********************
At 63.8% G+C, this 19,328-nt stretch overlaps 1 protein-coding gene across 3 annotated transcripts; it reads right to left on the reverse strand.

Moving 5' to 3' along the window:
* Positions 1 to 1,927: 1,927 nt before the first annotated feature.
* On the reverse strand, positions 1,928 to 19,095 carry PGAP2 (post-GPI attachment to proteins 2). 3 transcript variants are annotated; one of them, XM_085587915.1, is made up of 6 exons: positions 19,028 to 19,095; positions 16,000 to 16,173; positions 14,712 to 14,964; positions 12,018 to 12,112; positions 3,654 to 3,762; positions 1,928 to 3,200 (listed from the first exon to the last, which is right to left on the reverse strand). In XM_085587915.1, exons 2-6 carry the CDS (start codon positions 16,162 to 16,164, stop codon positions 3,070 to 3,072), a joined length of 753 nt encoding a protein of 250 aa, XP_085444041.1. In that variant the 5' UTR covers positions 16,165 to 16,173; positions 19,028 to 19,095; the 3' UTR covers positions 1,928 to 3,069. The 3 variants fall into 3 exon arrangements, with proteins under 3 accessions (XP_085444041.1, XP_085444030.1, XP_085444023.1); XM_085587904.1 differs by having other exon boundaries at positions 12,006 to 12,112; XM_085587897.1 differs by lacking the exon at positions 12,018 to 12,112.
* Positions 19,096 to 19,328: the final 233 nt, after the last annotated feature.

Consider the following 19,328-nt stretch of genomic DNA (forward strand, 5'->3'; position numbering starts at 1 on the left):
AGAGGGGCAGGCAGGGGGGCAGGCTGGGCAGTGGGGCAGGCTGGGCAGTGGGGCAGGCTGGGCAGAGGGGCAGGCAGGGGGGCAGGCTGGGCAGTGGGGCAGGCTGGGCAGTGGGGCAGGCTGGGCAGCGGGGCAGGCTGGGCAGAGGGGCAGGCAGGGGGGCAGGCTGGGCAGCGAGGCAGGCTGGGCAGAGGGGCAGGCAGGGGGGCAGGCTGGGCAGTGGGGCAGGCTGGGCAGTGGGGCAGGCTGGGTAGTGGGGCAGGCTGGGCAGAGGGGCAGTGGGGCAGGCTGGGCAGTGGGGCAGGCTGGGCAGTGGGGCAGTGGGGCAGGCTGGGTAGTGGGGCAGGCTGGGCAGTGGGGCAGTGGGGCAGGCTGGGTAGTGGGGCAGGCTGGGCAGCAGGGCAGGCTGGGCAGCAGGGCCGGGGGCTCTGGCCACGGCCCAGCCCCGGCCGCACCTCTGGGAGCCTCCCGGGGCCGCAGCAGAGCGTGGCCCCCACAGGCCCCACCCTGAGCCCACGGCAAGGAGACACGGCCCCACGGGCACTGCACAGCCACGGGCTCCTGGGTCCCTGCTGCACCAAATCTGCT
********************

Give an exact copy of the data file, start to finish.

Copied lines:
At 63.8% G+C, this 19,328-nt stretch overlaps 1 protein-coding gene across 3 annotated transcripts; it reads right to left on the reverse strand.

Moving 5' to 3' along the window:
* Positions 1 to 1,927: 1,927 nt before the first annotated feature.
* On the reverse strand, positions 1,928 to 19,095 carry PGAP2 (post-GPI attachment to proteins 2). 3 transcript variants are annotated; one of them, XM_085587915.1, is made up of 6 exons: positions 19,028 to 19,095; positions 16,000 to 16,173; positions 14,712 to 14,964; positions 12,018 to 12,112; positions 3,654 to 3,762; positions 1,928 to 3,200 (listed from the first exon to the last, which is right to left on the reverse strand). In XM_085587915.1, exons 2-6 carry the CDS (start codon positions 16,162 to 16,164, stop codon positions 3,070 to 3,072), a joined length of 753 nt encoding a protein of 250 aa, XP_085444041.1. In that variant the 5' UTR covers positions 16,165 to 16,173; positions 19,028 to 19,095; the 3' UTR covers positions 1,928 to 3,069. The 3 variants fall into 3 exon arrangements, with proteins under 3 accessions (XP_085444041.1, XP_085444030.1, XP_085444023.1); XM_085587904.1 differs by having other exon boundaries at positions 12,006 to 12,112; XM_085587897.1 differs by lacking the exon at positions 12,018 to 12,112.
* Positions 19,096 to 19,328: the final 233 nt, after the last annotated feature.

Consider the following 19,328-nt stretch of genomic DNA (forward strand, 5'->3'; position numbering starts at 1 on the left):
AGAGGGGCAGGCAGGGGGGCAGGCTGGGCAGTGGGGCAGGCTGGGCAGTGGGGCAGGCTGGGCAGAGGGGCAGGCAGGGGGGCAGGCTGGGCAGTGGGGCAGGCTGGGCAGTGGGGCAGGCTGGGCAGCGGGGCAGGCTGGGCAGAGGGGCAGGCAGGGGGGCAGGCTGGGCAGCGAGGCAGGCTGGGCAGAGGGGCAGGCAGGGGGGCAGGCTGGGCAGTGGGGCAGGCTGGGCAGTGGGGCAGGCTGGGTAGTGGGGCAGGCTGGGCAGAGGGGCAGTGGGGCAGGCTGGGCAGTGGGGCAGGCTGGGCAGTGGGGCAGTGGGGCAGGCTGGGTAGTGGGGCAGGCTGGGCAGTGGGGCAGTGGGGCAGGCTGGGTAGTGGGGCAGGCTGGGCAGCAGGGCAGGCTGGGCAGCAGGGCCGGGGGCTCTGGCCACGGCCCAGCCCCGGCCGCACCTCTGGGAGCCTCCCGGGGCCGCAGCAGAGCGTGGCCCCCACAGGCCCCACCCTGAGCCCACGGCAAGGAGACACGGCCCCACGGGCACTGCACAGCCACGGGCTCCTGGGTCCCTGCTGCACCAAATCTGCT